Today is a great day to wish happy birthday to a former Wolverine captain named George Mans. According to the Wikipedia listed below, George W. Mans was born on this day in 1940. Mans was born in Detroit, Michigan, but he grew up in Trenton, Michigan. We’ll talk shortly about how he got to Ann Arbor and what he did when he played for the Wolverines. First, we must look at today’s trivia.
Who was the first player to rush for 100-yards in a game in the Bo Schembechler Era?
Sophomore Glenn Doughty’s Michigan Football career started off about as well as it could have. He earned a start in his first game at tailback and rushed for 138 yards on 15 carries. He averaged 9.2 yards per carry that day which was boosted by an 80-yard touchdown run on his first carry! Things got even better in week two when he totaled 191 yards on 29 carries. He scored another touchdown and averaged 6.6 yards per carry. An injury slowed him down for a few games and he lost his starting job to a guy named Billy Taylor. Glenn finished the season as Michigan’s second leading rusher (732 yards) and scored four touchdowns.
Glenn’s athleticism could not be ignored and Bo wanted to keep the talented Doughty and Billy Taylor on the field as much as possible. Glenn’s role changed in his junior season. Doughty split time between running the ball and catching the ball. He did whatever Bo needed him to do and he did it very well. Glenn Doughty posted solid numbers (rushing, receiving and special teams) wherever Schembechler needed them.
When his career was over, Glenn Doughty and his teammates had accomplished an impressive body of work. Michigan’s record during the “Doughty Years” (1969-1971) was 28 wins and 5 losses. Those impressive numbers helped produce two Big Ten titles and a second-place finish. Bo, with the help of Glenn Doughty and many other outstanding players, raised the football standards at Michigan and they stayed there for a long, long time!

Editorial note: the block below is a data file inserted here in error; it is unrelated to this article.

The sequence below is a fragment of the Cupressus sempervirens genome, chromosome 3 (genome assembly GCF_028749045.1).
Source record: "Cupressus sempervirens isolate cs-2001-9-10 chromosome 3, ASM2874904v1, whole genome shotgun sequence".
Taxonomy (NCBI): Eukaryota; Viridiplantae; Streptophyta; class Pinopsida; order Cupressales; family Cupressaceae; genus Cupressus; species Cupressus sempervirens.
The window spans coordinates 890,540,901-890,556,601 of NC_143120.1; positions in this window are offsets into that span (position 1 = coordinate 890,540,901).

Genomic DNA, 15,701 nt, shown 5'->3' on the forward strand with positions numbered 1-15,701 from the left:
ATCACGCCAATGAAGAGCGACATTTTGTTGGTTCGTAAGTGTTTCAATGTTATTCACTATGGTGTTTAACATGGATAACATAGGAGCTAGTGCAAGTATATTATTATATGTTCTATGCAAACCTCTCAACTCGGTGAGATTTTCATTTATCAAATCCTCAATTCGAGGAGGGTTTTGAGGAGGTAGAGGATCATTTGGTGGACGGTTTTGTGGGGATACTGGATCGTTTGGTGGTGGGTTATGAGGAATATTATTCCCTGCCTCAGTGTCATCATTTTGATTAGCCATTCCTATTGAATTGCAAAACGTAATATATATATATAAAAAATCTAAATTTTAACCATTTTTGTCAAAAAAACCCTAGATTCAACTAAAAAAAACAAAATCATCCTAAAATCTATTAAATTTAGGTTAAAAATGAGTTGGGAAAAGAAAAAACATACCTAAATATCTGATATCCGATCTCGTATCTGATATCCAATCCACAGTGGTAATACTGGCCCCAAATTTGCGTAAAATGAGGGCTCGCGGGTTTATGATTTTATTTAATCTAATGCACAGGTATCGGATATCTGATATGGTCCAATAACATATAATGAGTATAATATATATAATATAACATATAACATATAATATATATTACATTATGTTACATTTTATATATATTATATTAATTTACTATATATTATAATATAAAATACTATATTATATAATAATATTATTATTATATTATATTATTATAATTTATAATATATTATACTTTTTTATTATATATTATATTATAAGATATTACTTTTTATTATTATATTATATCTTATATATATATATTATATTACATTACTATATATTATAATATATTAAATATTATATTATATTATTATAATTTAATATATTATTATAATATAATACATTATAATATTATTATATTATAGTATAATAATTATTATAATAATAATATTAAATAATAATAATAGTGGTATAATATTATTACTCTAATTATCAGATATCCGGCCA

Glenn went on to a successful eight-year career in the National Football League with the Baltimore Colts. He followed up on his playing years with a long and successful business career. Check out the excellent Wikipedia article for the details. Of course, Glenn Doughty wrote a great Foreword to my first book about Michigan football in August 2014. I will always be grateful to Glenn for his support! (You may want to check it out on Amazon. 21-194-13, Michigan Football’s Greatest Era by Barry Gallagher)
There is so much more to say about Glenn Doughty, but I will let you read it by checking out the links below. You can also watch the video of his 80-yard touchdown run in his first game. Once again, I highly recommend the Wikipedia article about Glenn’s life.
So, today is an excellent day to celebrate the career of Glenn Doughty and appreciate his contributions to the great history of Michigan Football. I hope he had a great day on his birthday yesterday (January 30th). Go Blue!
Who was the first captain in Michigan Football History?
George Mans came to Ann Arbor from Trenton Michigan in 1958. Mans was an all-state football player at Trenton High School. But that’s not all! George was an exceptional athlete who also won letters in basketball, tennis, track and wrestling at Trenton HS.
The talented Mans had to wait his turn like every other freshman in 1958. Yes, first year players were not eligible to play on the varsity back then. So, George Mans did his best to learn Bennie Oosterbaan’s modified Single Wing Offense and get ready for his sophomore season.
Unfortunately, George Mans never had the opportunity to play for Coach Bennie Oosterbaan because he resigned after the 1958 football season. His trusted assistant, Bump Elliott, was named as Michigan’s Head Football Coach for the 1959 season.
So, the first varsity season for George Mans was also the first season of the Bump Elliott Era. George Mans didn’t earn any starts in his first two years on the varsity. However, he played enough to earn two varsity letters and earn the respect of his coaches and fellow players.
George Mans was elected “Captain” for the 1961 season by his teammates. Mans started every game and led the team in receptions (14 catches for 138 yards and 1 touchdown). No, Michigan didn’t throw the ball a lot in those days. So, George Mans posted way more blocks for the Wolverines than he did catches.
Mans ended his career with 24 receptions for 289 yards and 2 touchdowns. He averaged 12.0 yards per catch. After graduation, George Mans began coaching football and returned to Michigan to coach for Bump Elliott 1966 to 1968) and a guy named Bo Schembechler (1969 to 1973).
George finished up his career in politics. Check out his accomplishments in the Wikipedia article linked below. Once again, today is a great day to celebrate the life of George mans and appreciate his contributions to the great history of Michigan Football. Sadly, George Mans died on December 20, 2017 at the age of seventy-seven. May George Mans always rest in peace. Go Blue!